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4. Engine Oil Change

The engine oil level is checked with a dipstick, located in the engine block behind the alternator. To check the level, pull out the dipstick, wipe it clean, reinsert it all the way, and withdraw it again. The oil level is correct if it is between the two marks near the end of the stick. The location of the dipstick and the level marks are shown in Fig. 4-1. The upper (max) mark indicates full, the highest acceptable oil level. The lower mark (min) indicates the minimum acceptable level. There are two types of dipstick. On the earlier round version, the difference between the marks is approximately 1 liter (1 US qt.). On the later flat version (1989 and later models), the difference between the marks is approximately 0.75 liter (.79 US qt.).

Fig. 4-1. Engine oil dipstick location in engine compartment. Withdraw in direction of arrow. Inset shows maximum (max) and minimum (min) marks on dipstick used in determining correct oil level.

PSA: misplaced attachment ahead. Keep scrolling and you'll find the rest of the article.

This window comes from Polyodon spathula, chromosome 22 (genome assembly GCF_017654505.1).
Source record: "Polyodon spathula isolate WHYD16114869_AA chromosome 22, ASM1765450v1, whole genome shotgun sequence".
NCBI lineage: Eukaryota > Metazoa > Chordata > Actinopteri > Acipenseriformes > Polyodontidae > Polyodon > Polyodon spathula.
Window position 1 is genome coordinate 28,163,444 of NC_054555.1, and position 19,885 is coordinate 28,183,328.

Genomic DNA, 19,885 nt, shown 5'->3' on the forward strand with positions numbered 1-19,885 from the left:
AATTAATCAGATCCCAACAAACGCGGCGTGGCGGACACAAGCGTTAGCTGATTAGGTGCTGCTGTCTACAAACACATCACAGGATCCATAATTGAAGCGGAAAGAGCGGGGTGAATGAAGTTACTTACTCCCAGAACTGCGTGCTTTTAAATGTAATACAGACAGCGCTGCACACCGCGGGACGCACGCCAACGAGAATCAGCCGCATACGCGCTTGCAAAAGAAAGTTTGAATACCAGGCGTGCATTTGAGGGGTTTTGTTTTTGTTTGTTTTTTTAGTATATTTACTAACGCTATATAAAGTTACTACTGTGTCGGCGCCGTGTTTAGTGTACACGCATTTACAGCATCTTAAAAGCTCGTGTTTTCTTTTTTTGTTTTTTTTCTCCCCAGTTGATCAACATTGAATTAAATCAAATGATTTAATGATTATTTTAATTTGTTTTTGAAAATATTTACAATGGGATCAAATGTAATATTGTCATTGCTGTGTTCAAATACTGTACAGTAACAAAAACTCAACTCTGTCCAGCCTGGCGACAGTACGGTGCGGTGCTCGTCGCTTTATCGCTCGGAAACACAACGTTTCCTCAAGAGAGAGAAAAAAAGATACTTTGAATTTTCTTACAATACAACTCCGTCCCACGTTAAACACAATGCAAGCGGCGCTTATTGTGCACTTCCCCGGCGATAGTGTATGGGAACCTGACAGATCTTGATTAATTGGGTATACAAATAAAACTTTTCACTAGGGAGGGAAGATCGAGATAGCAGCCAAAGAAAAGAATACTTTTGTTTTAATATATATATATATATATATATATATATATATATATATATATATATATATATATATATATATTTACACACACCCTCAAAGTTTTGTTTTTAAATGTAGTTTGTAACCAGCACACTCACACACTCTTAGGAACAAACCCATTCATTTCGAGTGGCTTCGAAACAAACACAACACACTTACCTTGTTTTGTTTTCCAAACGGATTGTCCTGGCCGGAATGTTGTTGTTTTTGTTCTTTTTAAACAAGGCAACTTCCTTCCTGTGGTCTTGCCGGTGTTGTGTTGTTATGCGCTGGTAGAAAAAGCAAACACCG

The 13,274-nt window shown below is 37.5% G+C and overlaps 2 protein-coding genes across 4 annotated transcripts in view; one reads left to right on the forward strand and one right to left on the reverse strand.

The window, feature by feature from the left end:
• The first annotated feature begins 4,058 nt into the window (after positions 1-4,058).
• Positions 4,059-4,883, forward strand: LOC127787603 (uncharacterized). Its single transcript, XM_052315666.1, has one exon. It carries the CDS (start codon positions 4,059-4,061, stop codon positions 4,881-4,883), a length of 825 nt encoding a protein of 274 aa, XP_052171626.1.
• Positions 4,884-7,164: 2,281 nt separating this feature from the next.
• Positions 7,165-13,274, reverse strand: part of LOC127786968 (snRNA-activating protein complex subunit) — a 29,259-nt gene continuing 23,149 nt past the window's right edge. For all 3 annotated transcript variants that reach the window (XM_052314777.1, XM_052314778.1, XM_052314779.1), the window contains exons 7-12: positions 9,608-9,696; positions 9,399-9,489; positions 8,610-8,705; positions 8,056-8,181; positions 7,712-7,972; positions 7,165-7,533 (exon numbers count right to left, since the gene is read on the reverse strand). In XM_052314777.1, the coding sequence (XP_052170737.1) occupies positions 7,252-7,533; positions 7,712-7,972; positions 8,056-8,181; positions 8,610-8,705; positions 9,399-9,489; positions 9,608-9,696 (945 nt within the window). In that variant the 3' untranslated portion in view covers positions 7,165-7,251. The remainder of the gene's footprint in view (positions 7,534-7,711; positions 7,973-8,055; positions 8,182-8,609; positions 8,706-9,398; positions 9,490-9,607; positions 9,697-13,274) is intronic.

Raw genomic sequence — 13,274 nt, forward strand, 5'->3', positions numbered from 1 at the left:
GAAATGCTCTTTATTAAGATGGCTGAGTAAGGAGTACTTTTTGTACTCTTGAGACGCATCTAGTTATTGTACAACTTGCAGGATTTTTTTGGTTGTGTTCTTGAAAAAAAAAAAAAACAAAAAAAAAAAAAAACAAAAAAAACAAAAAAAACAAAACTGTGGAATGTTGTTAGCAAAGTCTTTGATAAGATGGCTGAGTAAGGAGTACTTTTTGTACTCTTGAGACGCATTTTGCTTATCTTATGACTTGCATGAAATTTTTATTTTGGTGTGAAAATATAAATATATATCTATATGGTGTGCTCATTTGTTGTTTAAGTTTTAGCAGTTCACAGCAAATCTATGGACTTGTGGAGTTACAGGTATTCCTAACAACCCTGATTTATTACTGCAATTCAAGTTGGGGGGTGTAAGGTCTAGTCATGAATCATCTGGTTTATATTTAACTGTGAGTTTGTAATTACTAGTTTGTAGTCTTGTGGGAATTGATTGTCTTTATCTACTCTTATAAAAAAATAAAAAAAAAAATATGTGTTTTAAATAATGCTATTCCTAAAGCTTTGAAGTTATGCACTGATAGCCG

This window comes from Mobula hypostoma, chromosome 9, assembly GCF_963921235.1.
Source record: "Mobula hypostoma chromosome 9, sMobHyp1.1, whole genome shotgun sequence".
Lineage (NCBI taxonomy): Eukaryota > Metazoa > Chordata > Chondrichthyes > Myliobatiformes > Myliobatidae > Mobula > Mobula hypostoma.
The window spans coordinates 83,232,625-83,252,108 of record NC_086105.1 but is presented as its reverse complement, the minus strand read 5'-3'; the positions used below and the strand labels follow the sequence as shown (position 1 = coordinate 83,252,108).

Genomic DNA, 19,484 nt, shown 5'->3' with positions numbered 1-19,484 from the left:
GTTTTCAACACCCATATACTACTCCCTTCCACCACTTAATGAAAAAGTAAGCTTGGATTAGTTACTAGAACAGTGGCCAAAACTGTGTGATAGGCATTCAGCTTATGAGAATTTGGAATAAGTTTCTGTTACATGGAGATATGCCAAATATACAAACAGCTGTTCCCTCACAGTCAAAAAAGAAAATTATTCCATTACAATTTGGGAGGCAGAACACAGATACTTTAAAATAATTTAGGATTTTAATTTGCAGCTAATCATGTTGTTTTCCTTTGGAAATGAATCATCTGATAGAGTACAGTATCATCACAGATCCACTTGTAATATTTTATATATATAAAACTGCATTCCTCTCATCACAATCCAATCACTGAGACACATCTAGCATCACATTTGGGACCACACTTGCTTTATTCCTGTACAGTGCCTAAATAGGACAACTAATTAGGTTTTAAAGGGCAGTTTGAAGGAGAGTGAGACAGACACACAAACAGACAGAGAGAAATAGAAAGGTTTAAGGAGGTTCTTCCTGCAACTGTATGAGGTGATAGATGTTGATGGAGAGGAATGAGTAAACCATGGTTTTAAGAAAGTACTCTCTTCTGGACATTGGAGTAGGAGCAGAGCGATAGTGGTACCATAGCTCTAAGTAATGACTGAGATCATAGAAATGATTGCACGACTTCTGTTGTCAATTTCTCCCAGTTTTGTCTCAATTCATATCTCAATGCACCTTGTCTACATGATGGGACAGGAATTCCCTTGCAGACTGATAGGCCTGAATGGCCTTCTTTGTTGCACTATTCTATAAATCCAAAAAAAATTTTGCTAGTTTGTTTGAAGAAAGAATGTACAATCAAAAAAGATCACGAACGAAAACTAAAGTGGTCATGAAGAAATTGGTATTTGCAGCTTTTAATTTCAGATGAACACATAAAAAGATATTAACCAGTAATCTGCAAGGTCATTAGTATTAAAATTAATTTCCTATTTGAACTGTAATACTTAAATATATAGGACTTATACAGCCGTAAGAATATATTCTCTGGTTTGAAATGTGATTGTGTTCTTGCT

Always check the oil with the car on a level surface, after the engine has been stopped for at least a few minutes. For the most accurate check, especially on 16-valve engines, wait a few hours or overnight.

Add oil through the filler cap on the top of the cylinder head cover shown in Fig. 4-2. Add only the amount needed to bring the oil level to the "max" mark on the dipstick, using an oil of the correct viscosity and grade as described above in Engine Oil. Too much oil is just as harmful as too little.

Fig. 4-2. Location of oil filler cap. Remove and install by turning (arrows). 16-valve engine (not shown) is similar.

The amount of oil which needs to be added between oil changes varies from one engine to another. Generally, a new engine or an engine operated routinely at high speeds will consume more oil. It is helpful to become familiar with the rate at which a particular engine requires oil. A sudden increase may be an early warning of engine mechanical problems.

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